Kate Nash says says “Bah!” to sprains

from Teaparty Boston, May 17, 2010

Useful Things: Kate Nash Plays Through the Pain

Photo by Michael Young

“I hate to ask, but is anyone near the fucking bar?”

That’s Kate Nash, partway through her set at Great Scott, humbly begging her adoring audience for a drink . They were all too happy to oblige, and through the rest of the set, the PBRs and vodka-Cokes fell like manna from heaven.

If anyone ever deserved a drink (and a little manna), it was Nash that evening. The night before, she had tripped in a Toronto hotel and wound up with a sprained ankle. But a twisted joint wasn’t about to come between Nash and her performance, the second on her North American tour.

Though the London-based Nash is a pretty big deal in the US, and a pretty giant deal in the UK, this series of gigs is all about playing eensier venues—Great Scott being the eensiest of all. She was performing in support of her sophomore album, My Best Friend is You. This one is rowdier than Nash’s first, less pop and more rock. But it’s still got all her trappings—sweet hooks, take-no-prisoners lyrics, and hefty helping of post-millennial twentysomething rage.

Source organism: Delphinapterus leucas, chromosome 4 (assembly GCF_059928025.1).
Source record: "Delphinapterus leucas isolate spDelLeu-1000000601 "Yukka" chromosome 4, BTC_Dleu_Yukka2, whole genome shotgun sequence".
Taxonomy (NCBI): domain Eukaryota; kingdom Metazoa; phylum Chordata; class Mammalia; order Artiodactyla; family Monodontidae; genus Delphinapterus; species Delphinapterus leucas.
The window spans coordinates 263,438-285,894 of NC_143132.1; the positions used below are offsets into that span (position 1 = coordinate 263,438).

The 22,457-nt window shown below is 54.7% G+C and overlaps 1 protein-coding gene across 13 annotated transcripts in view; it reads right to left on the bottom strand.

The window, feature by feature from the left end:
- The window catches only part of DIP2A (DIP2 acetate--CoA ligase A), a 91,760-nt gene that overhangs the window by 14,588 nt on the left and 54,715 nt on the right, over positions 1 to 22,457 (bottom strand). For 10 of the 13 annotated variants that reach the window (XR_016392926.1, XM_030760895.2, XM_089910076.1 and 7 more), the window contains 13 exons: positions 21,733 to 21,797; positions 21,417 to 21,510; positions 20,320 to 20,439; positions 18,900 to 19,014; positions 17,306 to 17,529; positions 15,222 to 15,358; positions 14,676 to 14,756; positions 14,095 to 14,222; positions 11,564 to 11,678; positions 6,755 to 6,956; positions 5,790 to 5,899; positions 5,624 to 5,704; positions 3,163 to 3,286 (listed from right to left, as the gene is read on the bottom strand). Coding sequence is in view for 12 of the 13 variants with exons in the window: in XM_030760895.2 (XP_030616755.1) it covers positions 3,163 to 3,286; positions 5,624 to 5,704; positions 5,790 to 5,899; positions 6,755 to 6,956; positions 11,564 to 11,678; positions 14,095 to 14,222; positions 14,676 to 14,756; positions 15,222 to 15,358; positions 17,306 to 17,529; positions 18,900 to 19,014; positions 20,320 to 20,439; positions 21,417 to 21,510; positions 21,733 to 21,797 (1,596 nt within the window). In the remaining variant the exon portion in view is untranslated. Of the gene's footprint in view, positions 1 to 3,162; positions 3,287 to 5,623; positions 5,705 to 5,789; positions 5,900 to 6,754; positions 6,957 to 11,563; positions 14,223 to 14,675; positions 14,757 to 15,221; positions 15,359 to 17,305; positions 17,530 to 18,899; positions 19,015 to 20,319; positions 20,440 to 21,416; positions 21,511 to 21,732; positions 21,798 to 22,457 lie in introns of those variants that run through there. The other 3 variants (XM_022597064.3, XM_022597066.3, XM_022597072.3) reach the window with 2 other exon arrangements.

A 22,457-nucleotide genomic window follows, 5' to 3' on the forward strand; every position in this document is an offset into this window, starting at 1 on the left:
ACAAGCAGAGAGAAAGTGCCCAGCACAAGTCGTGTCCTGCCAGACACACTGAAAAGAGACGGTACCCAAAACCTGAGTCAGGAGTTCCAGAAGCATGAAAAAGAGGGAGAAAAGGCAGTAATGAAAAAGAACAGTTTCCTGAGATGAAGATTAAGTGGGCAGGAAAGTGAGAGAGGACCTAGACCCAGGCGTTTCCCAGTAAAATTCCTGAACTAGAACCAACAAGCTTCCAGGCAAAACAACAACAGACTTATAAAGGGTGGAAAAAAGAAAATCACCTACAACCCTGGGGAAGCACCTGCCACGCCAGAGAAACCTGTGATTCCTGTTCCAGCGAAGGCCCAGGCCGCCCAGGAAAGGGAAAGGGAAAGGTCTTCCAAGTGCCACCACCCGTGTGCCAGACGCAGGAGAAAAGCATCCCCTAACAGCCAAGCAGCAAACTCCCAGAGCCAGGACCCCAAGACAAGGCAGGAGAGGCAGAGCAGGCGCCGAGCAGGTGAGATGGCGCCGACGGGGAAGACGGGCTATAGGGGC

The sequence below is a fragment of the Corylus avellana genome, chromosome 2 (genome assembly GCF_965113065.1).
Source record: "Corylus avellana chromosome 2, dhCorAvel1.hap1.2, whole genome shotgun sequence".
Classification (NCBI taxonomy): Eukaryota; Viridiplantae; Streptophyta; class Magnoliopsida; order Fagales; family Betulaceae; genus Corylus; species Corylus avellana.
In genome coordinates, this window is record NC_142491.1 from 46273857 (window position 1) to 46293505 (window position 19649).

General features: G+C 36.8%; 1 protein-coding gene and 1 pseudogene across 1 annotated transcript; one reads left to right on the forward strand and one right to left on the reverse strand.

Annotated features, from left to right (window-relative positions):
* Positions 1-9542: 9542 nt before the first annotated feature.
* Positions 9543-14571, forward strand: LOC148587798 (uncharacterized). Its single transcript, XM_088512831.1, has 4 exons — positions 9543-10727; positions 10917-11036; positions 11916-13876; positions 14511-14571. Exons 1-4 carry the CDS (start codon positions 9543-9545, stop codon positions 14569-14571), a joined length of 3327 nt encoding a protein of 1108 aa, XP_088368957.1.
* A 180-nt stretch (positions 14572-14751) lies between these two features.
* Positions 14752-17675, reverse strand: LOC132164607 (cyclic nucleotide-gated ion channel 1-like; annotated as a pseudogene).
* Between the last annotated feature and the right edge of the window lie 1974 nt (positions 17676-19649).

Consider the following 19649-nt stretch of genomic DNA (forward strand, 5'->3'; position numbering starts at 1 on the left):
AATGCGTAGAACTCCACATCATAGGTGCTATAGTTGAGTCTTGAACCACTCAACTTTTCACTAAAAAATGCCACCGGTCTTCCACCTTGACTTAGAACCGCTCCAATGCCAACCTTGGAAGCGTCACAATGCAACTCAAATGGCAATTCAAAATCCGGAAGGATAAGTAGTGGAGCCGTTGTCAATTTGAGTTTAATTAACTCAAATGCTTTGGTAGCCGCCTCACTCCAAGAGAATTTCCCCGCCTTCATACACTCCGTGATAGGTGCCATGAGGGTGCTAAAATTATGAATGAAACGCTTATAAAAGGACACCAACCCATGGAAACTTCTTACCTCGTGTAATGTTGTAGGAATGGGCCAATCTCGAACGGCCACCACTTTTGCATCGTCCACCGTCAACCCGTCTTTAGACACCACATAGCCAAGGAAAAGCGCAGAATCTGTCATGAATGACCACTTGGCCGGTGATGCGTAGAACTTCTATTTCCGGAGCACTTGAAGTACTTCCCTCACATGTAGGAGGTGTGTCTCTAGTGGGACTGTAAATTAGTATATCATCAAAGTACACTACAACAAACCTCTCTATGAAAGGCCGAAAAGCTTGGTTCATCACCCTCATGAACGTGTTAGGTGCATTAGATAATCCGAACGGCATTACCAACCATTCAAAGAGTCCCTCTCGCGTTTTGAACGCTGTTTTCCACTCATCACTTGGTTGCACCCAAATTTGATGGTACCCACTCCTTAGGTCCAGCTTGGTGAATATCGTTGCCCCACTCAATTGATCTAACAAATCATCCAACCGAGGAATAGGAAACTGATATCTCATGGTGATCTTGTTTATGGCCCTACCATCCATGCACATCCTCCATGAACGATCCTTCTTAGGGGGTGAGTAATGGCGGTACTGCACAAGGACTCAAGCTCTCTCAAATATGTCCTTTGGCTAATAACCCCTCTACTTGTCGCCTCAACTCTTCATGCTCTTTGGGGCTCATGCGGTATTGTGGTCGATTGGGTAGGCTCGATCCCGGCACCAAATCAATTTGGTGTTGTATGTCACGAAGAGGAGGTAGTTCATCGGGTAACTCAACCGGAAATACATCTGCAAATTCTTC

The Great Scott show was ragey too, fueled in no small part by the fact that Nash was pretty well in the bag by night’s end (fear not, impressionable children—it was all in the name of pain management). Nash played most of the show seated at her keyboard for her ankle’s sake, which had a banner draped in front proudly proclaiming, “A cunt is a useful thing.” Otherwise, she stood on one leg with the other propped up on a stool to play guitar. Her backup band was most obliging.

The show chiefly featured songs from My Best Friend, with a few forays into classics from her debut album, Made of Bricks. And then there was the banter. She ended the talky, brilliant “Don’t You Want to Share the Guilt?” by asking the audience, “That’s my song about you. Do you like it?” She prefaced coming-out-of-the-closet anthem “I’ve Got a Secret” growling, “For all you homophobes out there, this song’s just for you.”

As the show progressed and Nash grew tipsier, the songs got louder. Nash palm-slapped the piano keys and attacked the guitar strings, and the audience didn’t mind one bit. It takes a serious trooper to play a show the night after she’s been confined to a wheelchair. But an indefatigable chick like Nash, who got her start on MySpace, grew big, stared the many-fanged fame beast in the face and didn’t ditch one iota of personal quirk, isn’t the type to let a little thing like bodily injury keep her down.

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